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Saturday morning, April 20, 2013

After spending much of the last 36 hours following the various coverages of what occurred in Boston (and West, Texas), a few observations:

I remember why I rarely turn on our TV.

There was a time when TV was the ‘go to’ medium when a national event, tragedy, news story happened. For me, that’s no longer the case. While TV can still provide some things no other medium can, it’s flaws are simply too big to ignore.

I switched between CNN, ABC, CBS, NBC, MSNBC (no FOX as I’m not sure it’s in my TV package). Eventually, once it was clear the TV stations no longer had ‘breaking’ events to cover, and they descended into speculation, inaccuracies, and self-promotion, I just shut it all off.

While a few of the so called ‘experts’ did have occasional important points to add, for the most part, there was simply repetition of on-the-ground reporters focused on where they were standing, moving, what they were seeing, not seeing, etc. Plus, the amount of inaccurate information on the various stations seemed to be competing for the audience’s attention. Whoever it was who said most of what you hear in the first 24 hours turns out to be wrong certainly had it right yesterday.

(On an even more personal note, I think I’ll boycott CNN until Wolf Blitzer retires or is retired, tho since I don’t watch that much TV, I doubt my boycott will have much effect.)

The Internet was better, tho not without some of the same flaws as TV.

Largely, I used my Twitter feed (I ‘follow’ 364 individuals, organizations, etc.) and through that I was led to some terrific sites and information as well as some junk. Maybe I need to cull my list, but I found there was competition there, just as on TV, by individuals/news sources trying to be first, in the know, and clever about what they were saying. So I guess it’s no surprise there were inaccuracies, speculation, and self-promotion there too.

What was best, in addition to some ‘breaking news’, was the lead to other sources of information, particularly to WBUR, some of the Boston Globe reporting, other newspaper summaries (NY Times and WSJ seemed particularly careful and accurate in what that reported), and some of the better of the TV interviews (without the endless intervening chatter). I linked into a police scanner, which at first seemed to put me ‘in the know’ until I discovered I really didn’t have sufficient context to truly understand what was important versus what was secondary.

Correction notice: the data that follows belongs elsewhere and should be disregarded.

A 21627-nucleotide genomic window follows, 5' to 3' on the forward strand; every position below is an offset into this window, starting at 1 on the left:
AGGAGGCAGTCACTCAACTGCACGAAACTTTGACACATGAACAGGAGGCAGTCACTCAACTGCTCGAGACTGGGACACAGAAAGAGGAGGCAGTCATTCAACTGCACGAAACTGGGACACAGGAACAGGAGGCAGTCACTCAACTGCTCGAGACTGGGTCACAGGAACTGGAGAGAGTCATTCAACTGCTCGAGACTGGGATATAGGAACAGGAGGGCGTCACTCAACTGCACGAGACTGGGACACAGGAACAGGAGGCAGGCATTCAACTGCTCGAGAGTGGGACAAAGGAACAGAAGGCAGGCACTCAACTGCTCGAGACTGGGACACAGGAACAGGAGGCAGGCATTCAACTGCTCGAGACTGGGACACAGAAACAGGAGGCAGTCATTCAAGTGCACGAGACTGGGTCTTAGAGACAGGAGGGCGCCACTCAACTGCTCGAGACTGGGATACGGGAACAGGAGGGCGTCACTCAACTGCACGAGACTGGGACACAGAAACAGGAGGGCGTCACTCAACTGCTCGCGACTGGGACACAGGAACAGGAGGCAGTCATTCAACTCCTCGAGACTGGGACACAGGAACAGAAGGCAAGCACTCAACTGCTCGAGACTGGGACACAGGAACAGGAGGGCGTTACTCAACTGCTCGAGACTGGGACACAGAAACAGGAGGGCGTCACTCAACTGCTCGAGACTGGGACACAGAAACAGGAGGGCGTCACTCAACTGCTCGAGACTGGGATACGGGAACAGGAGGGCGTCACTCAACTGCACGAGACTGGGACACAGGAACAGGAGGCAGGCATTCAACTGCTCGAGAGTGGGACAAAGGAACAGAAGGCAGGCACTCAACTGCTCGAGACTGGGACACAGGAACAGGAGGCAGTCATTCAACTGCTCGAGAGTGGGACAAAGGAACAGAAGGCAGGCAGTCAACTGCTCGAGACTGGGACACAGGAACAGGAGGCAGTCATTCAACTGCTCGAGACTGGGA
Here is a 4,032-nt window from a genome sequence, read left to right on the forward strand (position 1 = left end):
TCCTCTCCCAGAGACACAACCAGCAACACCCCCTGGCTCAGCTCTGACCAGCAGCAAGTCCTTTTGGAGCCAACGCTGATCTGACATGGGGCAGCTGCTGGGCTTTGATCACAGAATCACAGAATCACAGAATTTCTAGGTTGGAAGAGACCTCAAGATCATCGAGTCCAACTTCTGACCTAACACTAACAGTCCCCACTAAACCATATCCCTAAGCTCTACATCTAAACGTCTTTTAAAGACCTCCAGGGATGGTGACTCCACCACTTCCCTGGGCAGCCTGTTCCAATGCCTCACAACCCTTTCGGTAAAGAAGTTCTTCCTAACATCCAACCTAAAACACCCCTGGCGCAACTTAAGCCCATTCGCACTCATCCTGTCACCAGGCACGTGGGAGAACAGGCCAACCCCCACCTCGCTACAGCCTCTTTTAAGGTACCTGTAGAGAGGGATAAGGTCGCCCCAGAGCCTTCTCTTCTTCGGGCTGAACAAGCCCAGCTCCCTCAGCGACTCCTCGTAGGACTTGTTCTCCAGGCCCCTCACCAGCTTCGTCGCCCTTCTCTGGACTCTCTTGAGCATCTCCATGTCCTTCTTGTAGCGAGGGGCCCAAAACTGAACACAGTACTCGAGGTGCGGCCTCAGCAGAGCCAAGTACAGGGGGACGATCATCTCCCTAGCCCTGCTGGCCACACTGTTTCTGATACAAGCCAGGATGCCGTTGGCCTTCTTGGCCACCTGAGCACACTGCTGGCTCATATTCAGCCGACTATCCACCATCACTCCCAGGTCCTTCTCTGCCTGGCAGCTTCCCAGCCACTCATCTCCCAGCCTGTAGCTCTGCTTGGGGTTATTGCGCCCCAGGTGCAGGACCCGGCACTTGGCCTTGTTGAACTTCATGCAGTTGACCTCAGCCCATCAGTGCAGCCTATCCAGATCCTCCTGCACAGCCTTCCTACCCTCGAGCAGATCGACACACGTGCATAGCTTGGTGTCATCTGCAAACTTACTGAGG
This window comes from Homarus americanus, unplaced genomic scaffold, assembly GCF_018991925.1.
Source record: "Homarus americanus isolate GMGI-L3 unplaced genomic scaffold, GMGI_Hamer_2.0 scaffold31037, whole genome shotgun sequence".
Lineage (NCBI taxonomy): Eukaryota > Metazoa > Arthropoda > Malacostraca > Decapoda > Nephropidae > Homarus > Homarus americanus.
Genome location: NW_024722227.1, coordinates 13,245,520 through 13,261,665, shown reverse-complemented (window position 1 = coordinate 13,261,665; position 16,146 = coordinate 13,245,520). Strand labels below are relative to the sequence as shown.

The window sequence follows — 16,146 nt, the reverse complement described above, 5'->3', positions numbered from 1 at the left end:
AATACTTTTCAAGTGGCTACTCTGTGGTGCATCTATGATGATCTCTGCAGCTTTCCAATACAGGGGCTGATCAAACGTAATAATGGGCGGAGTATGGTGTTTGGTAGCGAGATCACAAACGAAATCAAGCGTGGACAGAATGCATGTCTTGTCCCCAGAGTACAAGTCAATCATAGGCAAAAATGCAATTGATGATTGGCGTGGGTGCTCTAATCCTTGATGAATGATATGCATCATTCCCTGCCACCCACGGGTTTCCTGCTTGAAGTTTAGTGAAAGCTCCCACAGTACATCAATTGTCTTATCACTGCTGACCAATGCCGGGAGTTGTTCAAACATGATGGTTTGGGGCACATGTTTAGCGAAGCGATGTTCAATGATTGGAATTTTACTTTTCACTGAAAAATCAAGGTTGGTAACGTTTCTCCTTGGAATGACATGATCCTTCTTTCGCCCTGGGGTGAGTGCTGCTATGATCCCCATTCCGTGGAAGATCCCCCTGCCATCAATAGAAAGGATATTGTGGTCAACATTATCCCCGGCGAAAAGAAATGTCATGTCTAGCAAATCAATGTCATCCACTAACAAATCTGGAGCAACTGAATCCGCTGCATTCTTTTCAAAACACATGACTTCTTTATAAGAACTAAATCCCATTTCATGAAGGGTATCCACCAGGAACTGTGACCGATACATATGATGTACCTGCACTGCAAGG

There was also some very bad information that was passed on. See this article about Reddit, often called the ‘front page of the Internet, for an example of some of the inaccuracies that were on the Internet.

But the ability to choose quickly for myself which sites to pursue was excellent and so gave me a wide range of ‘information’ to consider and to evaluate for myself. Thus, along with the speed of the Internet, I felt better informed, tho cautious, about what was occurring.

At one point, when it seemed as if nothing ‘breaking’ was truly happening, I went to do an errand and turned on the radio in my rental car.

That was a mistake, at least when I was listening to the AM and FM channels. Mostly there were broadcasters and call in people who seemed even worse than what I had heard on TV. Things got a bit better when I retrieved my car which has Sirius radio, and I was able to spin the dial and get to stations that were more ‘professional’, tho since many of them were the same as the TV channels I complained about above, I was glad to get home and back to my ability to search through my iPad for a broad range of options.

Frequently, I found myself going to three or four newspaper sites for summaries of events that were better than the TV, radio, Internet sites, etc.

While I understand that the Boston story trumped the one from West, Texas, the almost total lack of focus on the tragedies and events there, with many more deaths and much more destruction, seemed simply wrong.

Whether that occurred because the Boston events were happening in real time, were ‘sexier’ to follow, and the outcome was not yet known, it bothered me that there was so little coverage of what had happened and was still happening in Texas.

(Asides: I was particularly struck that there wasn’t much mention of what seemed to me an important part of the Texas explosion story: the factory’s ability to operate despite violations of safety regulations. I know regulations are not liked by most businesses [I hated them too when I was running a school, and I also disliked the three year inspections and demands for corrections where we found 'wanting'].

Check out this story by the Sunlight Foundation’s Reporting Group, In the Years Before Waco Explosion, Fertilizer Trade Groups Lobbied for Lax Oversight that attempts to explains how a business that has such dangers attached was able to escape regulation for at least the last 25 years. Also, if you missed this earlier MillersTime post, A Modest Proposal, check out how the bomb experts have been denied an important ‘weapon’ in their ability to track the source of explosive devices and what could easily be done to correct it.)

(Update: 4/22: Thanx to an email from Matt R, if you want to know why there will likely be another explosion like the one at West, Texas, see Bill Minutaglio’s article, Texas on Fire Again and Again in the NYTimes several days ago.)

Finally, I’d be interested in how you experienced coverage of the events of this last week and what sources of information you found particularly useful. Use the Comment section of this blog or use my email, Samesty84@gmail.com.

 

 

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